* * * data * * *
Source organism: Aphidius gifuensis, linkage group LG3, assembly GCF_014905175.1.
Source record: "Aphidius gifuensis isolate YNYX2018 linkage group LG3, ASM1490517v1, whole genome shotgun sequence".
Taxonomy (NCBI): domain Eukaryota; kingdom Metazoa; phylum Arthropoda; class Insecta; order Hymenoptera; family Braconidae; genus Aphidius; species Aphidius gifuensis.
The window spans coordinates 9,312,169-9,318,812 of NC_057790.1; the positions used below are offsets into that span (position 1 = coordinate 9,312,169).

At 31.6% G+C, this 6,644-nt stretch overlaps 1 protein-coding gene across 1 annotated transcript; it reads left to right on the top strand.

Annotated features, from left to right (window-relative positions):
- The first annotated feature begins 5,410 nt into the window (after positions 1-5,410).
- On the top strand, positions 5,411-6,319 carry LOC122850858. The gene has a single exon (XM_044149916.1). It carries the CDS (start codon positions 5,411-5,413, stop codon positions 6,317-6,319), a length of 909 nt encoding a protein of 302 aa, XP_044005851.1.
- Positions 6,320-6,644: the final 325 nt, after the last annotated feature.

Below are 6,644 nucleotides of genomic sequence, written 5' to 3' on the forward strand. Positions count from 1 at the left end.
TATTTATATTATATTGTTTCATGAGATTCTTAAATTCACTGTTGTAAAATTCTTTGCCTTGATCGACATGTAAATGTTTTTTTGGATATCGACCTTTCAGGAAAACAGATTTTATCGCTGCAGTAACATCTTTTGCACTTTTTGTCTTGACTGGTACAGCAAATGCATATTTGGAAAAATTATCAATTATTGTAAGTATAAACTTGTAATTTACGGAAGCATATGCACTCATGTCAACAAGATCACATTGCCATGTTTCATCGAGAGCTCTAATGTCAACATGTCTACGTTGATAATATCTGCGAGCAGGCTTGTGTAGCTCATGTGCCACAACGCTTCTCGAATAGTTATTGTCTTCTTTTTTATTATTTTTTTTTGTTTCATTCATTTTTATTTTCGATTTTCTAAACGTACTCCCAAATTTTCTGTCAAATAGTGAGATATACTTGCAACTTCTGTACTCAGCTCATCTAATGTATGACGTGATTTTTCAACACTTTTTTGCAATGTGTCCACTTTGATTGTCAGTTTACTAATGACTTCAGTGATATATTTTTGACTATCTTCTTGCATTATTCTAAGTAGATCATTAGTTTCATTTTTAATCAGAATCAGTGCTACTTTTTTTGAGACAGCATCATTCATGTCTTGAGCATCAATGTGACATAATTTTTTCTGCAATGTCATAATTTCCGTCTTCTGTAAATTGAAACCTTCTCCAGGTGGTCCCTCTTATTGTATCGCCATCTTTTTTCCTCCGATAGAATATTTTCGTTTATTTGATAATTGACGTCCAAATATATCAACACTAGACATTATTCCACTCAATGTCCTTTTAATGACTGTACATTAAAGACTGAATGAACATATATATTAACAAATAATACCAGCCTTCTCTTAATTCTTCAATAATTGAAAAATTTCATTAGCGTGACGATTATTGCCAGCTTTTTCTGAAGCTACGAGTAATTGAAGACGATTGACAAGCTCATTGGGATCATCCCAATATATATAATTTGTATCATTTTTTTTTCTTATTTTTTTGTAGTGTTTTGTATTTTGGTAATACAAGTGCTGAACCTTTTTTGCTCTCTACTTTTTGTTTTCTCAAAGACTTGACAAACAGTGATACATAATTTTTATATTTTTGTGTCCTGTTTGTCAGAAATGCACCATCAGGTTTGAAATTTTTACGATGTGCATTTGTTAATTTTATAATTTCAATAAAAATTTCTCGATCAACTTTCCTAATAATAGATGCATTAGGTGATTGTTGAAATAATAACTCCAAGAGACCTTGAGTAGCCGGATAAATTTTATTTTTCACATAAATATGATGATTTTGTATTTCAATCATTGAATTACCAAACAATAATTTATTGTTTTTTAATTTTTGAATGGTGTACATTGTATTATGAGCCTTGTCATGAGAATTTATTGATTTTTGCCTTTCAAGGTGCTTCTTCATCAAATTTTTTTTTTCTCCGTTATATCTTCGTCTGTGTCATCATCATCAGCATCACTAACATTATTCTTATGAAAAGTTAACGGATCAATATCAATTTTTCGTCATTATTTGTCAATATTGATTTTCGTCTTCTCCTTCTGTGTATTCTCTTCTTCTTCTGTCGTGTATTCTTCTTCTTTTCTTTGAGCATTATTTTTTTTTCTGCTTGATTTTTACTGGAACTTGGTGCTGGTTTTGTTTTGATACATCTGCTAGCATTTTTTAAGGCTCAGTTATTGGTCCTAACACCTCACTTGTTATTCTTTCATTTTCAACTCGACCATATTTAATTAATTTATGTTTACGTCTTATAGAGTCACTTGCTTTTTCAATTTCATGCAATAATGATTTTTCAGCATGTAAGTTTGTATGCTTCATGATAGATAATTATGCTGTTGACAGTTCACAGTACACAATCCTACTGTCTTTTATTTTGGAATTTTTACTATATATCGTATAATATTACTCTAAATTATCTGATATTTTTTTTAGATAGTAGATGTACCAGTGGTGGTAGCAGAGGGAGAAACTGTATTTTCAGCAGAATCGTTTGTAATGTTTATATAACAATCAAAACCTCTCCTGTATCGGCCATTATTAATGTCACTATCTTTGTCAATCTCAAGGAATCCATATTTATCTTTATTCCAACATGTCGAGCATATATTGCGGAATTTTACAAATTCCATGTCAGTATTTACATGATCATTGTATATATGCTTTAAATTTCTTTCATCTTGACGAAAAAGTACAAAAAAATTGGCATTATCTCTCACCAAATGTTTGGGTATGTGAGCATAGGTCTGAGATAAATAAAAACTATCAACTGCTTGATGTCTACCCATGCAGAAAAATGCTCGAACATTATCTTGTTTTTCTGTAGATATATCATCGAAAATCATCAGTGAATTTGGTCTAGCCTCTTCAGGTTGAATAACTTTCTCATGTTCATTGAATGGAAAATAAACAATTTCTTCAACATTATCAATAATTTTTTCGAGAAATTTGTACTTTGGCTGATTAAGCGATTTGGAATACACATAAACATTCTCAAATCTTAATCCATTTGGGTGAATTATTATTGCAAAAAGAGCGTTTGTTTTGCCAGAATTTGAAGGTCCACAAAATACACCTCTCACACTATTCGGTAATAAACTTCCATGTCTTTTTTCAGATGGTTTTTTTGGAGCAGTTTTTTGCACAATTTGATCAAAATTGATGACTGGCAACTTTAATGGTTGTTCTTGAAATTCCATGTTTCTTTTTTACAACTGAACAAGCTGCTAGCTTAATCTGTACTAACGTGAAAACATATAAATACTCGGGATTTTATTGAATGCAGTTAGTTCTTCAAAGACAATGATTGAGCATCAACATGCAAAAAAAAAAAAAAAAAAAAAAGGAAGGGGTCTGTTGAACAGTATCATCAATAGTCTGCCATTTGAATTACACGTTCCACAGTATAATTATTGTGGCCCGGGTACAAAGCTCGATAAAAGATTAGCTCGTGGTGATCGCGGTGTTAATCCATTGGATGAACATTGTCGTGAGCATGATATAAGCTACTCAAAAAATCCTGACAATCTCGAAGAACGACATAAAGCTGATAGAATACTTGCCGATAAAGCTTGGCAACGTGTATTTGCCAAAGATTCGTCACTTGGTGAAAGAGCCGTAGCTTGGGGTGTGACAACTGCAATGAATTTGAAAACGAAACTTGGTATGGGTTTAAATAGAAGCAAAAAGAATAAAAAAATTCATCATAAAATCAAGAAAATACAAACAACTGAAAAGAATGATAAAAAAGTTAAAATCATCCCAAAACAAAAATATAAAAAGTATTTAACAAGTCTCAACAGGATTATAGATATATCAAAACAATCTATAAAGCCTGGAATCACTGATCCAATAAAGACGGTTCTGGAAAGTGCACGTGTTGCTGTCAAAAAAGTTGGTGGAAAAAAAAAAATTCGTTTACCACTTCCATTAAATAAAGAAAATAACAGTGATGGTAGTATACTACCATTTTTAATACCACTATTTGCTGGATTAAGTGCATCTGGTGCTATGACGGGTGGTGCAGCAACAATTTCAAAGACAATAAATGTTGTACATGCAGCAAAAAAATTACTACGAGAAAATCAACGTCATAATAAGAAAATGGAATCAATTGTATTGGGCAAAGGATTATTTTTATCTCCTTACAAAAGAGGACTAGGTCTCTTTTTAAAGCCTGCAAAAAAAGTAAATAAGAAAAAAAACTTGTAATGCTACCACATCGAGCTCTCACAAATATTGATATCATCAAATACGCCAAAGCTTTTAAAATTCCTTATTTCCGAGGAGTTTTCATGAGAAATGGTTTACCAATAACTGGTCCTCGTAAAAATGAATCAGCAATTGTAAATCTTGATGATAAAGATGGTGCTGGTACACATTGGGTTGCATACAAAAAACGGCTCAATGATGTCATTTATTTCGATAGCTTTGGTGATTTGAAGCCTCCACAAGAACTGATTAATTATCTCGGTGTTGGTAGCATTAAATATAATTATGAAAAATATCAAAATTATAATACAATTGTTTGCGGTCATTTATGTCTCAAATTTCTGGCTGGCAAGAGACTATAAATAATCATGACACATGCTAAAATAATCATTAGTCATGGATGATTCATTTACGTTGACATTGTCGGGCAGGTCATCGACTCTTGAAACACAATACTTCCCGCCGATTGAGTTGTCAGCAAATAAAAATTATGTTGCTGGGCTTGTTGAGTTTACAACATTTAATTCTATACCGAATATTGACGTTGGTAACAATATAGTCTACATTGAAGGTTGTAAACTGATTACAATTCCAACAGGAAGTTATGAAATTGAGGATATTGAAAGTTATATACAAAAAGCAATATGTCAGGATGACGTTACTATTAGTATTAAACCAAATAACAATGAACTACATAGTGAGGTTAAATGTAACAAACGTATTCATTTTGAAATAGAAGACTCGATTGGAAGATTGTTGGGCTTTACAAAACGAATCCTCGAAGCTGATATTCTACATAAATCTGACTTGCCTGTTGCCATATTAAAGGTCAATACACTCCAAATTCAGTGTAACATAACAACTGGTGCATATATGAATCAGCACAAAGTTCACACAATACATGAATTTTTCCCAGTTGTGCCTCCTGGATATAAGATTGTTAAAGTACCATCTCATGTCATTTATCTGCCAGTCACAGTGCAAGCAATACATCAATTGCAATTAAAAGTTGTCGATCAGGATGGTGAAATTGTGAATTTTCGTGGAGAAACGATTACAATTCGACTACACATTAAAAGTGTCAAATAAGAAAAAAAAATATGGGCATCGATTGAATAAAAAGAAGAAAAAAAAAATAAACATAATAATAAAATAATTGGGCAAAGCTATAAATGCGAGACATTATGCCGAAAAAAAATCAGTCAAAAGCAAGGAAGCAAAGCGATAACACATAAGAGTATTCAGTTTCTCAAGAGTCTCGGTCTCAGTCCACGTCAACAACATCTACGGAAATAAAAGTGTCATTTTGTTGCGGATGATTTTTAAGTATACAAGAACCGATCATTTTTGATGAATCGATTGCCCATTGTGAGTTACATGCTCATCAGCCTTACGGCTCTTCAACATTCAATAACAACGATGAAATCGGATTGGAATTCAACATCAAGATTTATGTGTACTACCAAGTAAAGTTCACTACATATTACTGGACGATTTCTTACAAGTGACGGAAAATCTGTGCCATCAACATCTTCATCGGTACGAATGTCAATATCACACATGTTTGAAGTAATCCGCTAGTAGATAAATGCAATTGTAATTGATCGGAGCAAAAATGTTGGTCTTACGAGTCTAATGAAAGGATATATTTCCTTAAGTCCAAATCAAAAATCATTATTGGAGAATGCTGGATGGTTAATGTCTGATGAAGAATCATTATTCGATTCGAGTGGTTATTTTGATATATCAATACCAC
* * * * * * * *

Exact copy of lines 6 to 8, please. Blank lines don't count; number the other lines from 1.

Annotated features, from left to right (window-relative positions):
- The first annotated feature begins 5,410 nt into the window (after positions 1-5,410).
- On the top strand, positions 5,411-6,319 carry LOC122850858. The gene has a single exon (XM_044149916.1). It carries the CDS (start codon positions 5,411-5,413, stop codon positions 6,317-6,319), a length of 909 nt encoding a protein of 302 aa, XP_044005851.1.